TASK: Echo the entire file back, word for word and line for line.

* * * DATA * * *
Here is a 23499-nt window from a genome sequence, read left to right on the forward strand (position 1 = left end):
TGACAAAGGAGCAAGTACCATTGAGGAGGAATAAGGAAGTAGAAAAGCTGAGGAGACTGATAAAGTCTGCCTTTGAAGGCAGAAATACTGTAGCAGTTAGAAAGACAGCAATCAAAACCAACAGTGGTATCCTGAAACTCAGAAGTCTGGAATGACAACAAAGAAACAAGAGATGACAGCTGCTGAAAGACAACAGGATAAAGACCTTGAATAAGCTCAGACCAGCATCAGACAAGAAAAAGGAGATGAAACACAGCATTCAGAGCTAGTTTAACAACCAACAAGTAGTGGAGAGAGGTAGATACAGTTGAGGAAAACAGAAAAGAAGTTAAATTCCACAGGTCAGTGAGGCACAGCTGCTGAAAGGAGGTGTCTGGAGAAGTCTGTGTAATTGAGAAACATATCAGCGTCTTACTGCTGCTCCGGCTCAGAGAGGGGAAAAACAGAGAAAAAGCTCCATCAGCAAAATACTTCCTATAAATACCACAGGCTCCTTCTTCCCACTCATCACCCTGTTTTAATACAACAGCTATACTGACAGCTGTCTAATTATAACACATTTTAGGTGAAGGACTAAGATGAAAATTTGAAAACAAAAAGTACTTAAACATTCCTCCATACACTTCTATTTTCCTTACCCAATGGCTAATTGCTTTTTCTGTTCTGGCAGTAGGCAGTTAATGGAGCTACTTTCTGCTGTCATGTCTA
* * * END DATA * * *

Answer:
Here is a 23499-nt window from a genome sequence, read left to right on the forward strand (position 1 = left end):
TGACAAAGGAGCAAGTACCATTGAGGAGGAATAAGGAAGTAGAAAAGCTGAGGAGACTGATAAAGTCTGCCTTTGAAGGCAGAAATACTGTAGCAGTTAGAAAGACAGCAATCAAAACCAACAGTGGTATCCTGAAACTCAGAAGTCTGGAATGACAACAAAGAAACAAGAGATGACAGCTGCTGAAAGACAACAGGATAAAGACCTTGAATAAGCTCAGACCAGCATCAGACAAGAAAAAGGAGATGAAACACAGCATTCAGAGCTAGTTTAACAACCAACAAGTAGTGGAGAGAGGTAGATACAGTTGAGGAAAACAGAAAAGAAGTTAAATTCCACAGGTCAGTGAGGCACAGCTGCTGAAAGGAGGTGTCTGGAGAAGTCTGTGTAATTGAGAAACATATCAGCGTCTTACTGCTGCTCCGGCTCAGAGAGGGGAAAAACAGAGAAAAAGCTCCATCAGCAAAATACTTCCTATAAATACCACAGGCTCCTTCTTCCCACTCATCACCCTGTTTTAATACAACAGCTATACTGACAGCTGTCTAATTATAACACATTTTAGGTGAAGGACTAAGATGAAAATTTGAAAACAAAAAGTACTTAAACATTCCTCCATACACTTCTATTTTCCTTACCCAATGGCTAATTGCTTTTTCTGTTCTGGCAGTAGGCAGTTAATGGAGCTACTTTCTGCTGTCATGTCTA